Valentine 1 versus Escort Redline Review Part II
Yes, there have been legions in both camps, to be sure.
Each passionate about their particular shared-principles. Each defining the other (often in destructive terms). Each, at times, trying to proselytize members of the other. Each seeing the other, often, in terms of black and white.
Similar conflicts have existed in history. Israeli versus Arab (essentially a long-standing family-feud between two cousins) a conflict (of Biblical proportion) that has, unfortunately come at great expense for all sides and, at times, appears to have no end in sight.
On a somewhat smaller scale, was the Hatfield versus McCoy feud, a generational inter-family bloody conflict, but one that recently came to a peaceful end when better-minds finally prevailed.
Certainly they’re have been other conflicts (and casualties) often starting, in history, from one closely-knit singular origin.
So too, have “conflicts” unfolded, in this small industry of radar detection countermeasures (ie; radar detectors) including those between the legions dedicated to using the Valentine 1 products and those legions dedicated to using Escort/Beltronics products.
Now that Escort has made the decision to take on the Valentine 1 on its own terms with their new Escort Redline model, I think it is prudent to keep the following things in mind as we go forward from this point in time.
The following is a collection of posts (which I trust has been received as being balanced and fair to both Valentine and Escort) about the Valentine 1 versus Escort Redline debate that is now just beginning to unfold online, even before the Escort Redline is shipping.
The purpose of this blog post: to help a maintain a sense of civility, logic, reason, and illumination for the new dynamic in the marketplace that the Escort Redline creates (instead of simply fanning the flames of heat and confrontation using the same old-tired arguments).
I believe we have arrived at a seminal moment in this industry’s 30-year (young) history.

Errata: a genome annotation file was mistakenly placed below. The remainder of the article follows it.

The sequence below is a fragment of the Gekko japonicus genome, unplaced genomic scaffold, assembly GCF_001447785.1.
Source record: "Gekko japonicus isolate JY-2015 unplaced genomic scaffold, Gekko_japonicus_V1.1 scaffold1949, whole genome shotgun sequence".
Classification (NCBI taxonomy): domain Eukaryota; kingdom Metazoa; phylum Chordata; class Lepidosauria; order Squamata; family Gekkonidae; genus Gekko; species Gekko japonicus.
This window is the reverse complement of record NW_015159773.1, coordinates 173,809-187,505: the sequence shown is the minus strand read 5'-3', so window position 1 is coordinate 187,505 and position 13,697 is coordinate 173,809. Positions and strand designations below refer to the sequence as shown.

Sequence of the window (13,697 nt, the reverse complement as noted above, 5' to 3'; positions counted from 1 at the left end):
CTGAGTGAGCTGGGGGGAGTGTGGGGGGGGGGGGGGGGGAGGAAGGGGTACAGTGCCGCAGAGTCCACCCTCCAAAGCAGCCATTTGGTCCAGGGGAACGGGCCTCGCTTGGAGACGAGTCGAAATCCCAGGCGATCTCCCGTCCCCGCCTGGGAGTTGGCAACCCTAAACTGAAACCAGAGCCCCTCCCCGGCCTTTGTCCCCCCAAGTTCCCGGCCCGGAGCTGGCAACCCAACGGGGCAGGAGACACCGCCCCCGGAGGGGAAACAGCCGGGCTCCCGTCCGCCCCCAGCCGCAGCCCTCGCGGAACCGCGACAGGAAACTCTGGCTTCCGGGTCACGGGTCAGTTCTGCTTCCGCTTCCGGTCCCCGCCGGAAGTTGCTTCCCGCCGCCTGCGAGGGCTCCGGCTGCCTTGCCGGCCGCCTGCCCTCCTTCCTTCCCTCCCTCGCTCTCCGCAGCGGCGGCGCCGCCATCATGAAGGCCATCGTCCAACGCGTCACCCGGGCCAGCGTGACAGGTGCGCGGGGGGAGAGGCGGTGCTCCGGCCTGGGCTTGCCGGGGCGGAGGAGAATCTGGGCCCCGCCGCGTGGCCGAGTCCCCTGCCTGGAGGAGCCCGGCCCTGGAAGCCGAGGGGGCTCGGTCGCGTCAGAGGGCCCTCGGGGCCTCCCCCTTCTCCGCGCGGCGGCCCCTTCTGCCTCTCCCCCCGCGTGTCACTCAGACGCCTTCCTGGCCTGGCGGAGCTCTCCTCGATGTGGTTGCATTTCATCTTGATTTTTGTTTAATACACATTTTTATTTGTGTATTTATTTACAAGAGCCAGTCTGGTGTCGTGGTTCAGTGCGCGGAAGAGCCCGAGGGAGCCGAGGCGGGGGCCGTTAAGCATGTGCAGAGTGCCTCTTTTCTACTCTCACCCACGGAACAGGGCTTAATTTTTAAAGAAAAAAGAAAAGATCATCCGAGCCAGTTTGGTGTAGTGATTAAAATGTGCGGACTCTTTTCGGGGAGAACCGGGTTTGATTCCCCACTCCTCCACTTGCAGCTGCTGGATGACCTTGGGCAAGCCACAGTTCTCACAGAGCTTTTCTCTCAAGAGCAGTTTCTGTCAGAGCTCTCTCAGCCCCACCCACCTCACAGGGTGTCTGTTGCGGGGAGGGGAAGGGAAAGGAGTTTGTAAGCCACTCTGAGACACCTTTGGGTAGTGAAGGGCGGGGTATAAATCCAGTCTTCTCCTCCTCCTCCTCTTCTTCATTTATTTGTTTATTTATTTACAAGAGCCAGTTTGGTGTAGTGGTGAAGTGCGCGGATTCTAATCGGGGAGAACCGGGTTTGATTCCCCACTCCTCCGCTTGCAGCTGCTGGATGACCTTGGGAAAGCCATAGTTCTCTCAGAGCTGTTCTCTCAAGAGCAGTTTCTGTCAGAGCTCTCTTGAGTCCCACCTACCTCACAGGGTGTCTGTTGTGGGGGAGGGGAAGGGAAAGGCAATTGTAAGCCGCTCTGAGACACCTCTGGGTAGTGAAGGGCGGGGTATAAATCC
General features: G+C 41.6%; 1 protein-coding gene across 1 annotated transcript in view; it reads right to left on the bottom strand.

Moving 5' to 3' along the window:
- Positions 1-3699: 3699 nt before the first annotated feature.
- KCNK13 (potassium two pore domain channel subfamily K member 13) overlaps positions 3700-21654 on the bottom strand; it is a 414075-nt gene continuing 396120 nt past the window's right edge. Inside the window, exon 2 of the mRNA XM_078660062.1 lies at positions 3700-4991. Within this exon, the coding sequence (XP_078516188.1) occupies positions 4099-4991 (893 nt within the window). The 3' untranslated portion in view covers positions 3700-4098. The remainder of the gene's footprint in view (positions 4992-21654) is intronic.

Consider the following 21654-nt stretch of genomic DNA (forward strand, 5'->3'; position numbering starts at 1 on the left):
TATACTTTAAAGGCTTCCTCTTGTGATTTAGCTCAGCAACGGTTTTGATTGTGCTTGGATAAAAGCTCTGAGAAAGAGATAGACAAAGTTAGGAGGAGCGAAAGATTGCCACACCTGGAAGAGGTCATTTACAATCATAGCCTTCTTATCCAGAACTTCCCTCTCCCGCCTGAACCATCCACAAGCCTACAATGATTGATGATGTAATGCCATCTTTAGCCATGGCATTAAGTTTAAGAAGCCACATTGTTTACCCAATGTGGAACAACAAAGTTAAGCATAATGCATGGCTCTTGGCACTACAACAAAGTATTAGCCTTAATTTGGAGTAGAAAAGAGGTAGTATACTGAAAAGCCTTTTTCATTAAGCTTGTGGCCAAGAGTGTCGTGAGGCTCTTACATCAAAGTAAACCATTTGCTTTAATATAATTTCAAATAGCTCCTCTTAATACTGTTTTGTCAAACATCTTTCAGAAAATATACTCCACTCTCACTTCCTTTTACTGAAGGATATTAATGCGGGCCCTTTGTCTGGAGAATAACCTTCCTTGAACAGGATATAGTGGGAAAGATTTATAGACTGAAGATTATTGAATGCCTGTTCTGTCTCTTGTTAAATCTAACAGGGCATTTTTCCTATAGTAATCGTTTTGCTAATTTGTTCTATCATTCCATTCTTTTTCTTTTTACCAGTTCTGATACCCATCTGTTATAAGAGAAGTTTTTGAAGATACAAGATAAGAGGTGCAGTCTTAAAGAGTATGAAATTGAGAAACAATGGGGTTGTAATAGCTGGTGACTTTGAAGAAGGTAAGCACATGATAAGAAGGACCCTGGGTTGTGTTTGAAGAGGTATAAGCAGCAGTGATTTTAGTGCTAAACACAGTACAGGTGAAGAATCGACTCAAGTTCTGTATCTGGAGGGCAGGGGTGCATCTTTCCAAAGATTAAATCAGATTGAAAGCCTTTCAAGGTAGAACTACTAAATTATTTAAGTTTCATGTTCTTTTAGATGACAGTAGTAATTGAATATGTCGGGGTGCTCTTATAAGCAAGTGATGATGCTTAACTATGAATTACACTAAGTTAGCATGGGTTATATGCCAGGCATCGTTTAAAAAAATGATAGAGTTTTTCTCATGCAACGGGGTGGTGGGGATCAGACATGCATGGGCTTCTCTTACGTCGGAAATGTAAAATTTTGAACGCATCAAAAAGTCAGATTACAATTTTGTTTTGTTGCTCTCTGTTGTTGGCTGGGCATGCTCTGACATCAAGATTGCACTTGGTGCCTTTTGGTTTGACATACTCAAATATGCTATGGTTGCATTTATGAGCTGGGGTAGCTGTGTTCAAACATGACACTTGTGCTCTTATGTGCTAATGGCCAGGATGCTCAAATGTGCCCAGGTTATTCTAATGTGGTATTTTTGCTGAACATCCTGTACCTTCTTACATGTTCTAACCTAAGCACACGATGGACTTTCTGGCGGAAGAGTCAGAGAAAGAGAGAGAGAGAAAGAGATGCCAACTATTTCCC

Post #1 (RD.NET):
…talking philosophically about these two titans (the Valentine 1 and the Escort Redline).
What VR “should do or not do” (in response). or what the Redline “needs to do…”
I have a different take than perhaps some of you guys may
Again, I’ll use a car analogy, because I am a car guy at heart.
The Porsche 911 (which I equate to the V1) is and always has been a pure driving sports car at its core.
Does it really matter that the Audi R8 is on the scene now? Sure there will be cross-overs to be sure, but in the scheme of things, does the 911 have to change as a result? I would argue no.
People will [continue to] gravitate to the 911 (the V1) for what it is and what it remains. Others may opt for the R8 (dare I say the Redline?).
I’ll use another analogy, photographic equipment.
My sister shoots a Canon 20D and has all of the lenses for it. I happen to shoot Nikon and have a sizable historical investment in the Nikon experience. For the longest time the Canon 1Ds was the bomb then the Mark II, and then the Mark III all the while Nikon remained (in the proverbial stone-ages for years without a direct response to Canon) when it came to image sensors.
The similarities [to these detectors] are actually pretty close, IMO. With Canon you have a large multi-faceted company. With Nikon, you have a much smaller and focused company.
Did I jump ship to Canon because of its latest high-tech multi-pixel full-frame sensors? No, I stayed with the Nikon for what it was to me.
Now, it so happens that after many years of being perceived (perhaps in reality) behind, they finally came out with their D3 and then the follow-on D3X that are currently the-end-all-be-all with image quality. At the same time Canon ups the equation (for some) with HD video.
What to do? For me, I am going to stick with Nikon for what they are and not switch to Canon (for what they [Nikon] are not).
I think the very same thing holds for the V1 vs Redline, debate.